For many of those reasons and more, Logan Bunshaw will never forget the gift of a new heart that he received this Christmas! Especially when you think about what it took to give that gift! When a heart transplant happens, it is one person giving their life to another, literally. Though the donor dies, their heart is giving the recipient prolonged life. Logan Bunshaw is alive today because someone else, though dying, was willing to give their heart so Logan could go on living. What a gift!

What God gives us at Christmas actually takes that kind of gift-giving to an even higher level. Imagine you had ten healthy children, and you visit the hospital to visit a friend. A doctor comes into the room and tells you that there is a child a few rooms down who is dying. But that child will live if you are willing to give her your child’s heart. It will mean, of course, that your child will die. But the other child will live. Who would agree to such a thing? Who would be willing to make such a sacrifice?

Your God would. Your God did. It began with Jesus’ birth in Bethlehem. This is why tonight is so incredible. That little baby in the manger is God’s gift to you, to the world. That little baby – wrapped not in paper but in swaddling clothes, that little baby – placed not under a tree but in a manger, that little baby is the greatest gift you will ever be given. No matter what you have unwrapped already or will unwrap later today, nothing else compares, not even close. Because that little baby did for you what no one else could do for you, what you could never do for yourself. He restored your relationship with God by voluntarily giving up his heart for you, not as a physical transplant, but a spiritual one! That’s why Jesus was born into our world. He was born to give us his heart, the one that always lived as God requires. And in giving us his perfect spiritual heart, he took into himself our spiritually defective ones. That’s’ why he was separated him from his Father on the cross where he died for us so that we might live. He sacrificed his life for us to give us life, new life through faith in him now, and life that never ends with him in heaven.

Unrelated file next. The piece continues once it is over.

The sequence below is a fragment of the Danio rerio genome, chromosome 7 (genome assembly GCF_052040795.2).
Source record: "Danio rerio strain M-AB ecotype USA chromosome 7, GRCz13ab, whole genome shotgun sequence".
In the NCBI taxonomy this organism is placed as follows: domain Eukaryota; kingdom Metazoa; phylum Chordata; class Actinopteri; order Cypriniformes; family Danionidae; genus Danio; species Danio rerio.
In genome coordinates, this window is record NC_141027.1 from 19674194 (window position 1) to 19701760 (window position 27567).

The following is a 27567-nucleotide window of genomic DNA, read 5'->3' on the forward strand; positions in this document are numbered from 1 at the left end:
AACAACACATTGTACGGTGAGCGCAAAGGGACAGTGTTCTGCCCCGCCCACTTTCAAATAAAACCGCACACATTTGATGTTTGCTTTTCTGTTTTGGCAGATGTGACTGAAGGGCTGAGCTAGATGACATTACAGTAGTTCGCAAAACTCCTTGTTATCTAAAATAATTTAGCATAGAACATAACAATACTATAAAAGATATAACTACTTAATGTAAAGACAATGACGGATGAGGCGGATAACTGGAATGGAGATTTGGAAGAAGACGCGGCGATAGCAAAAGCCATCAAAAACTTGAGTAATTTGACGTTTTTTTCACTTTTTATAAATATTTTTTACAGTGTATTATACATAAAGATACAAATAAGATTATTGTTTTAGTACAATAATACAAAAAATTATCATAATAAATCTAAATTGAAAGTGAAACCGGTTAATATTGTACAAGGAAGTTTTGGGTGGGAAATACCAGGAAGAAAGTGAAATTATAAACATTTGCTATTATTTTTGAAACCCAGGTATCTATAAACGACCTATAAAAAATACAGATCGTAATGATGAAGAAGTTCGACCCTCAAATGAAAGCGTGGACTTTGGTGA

How does that make you feel? What does it make you want to do? What kind of changes will this gift of God bring about in the way you live your life?

For a transplant recipient a new heart “teaches” them some really helpful lessons on living healthy. When you are given a second chance at life, you have very personal, powerful motivation to want to put those lessons into practice. It’s not just knowing what it means to live healthy. It’s actually wanting to do so in order to keep your new heart healthy and working well. Living a healthy lifestyle that includes heart healthy foods and exercise are important. Steering clear of illegal drugs and tobacco as well as minimizing alcohol intake and maintaining a healthy weight are all helpful. Taking prescribed medications in the right amounts at the right times each day is also critical for caring for this new heart. The new heart that Logan Bunshaw received this past weekend will motivate him to cultivate and practice positive, healthy habits for the rest of his life!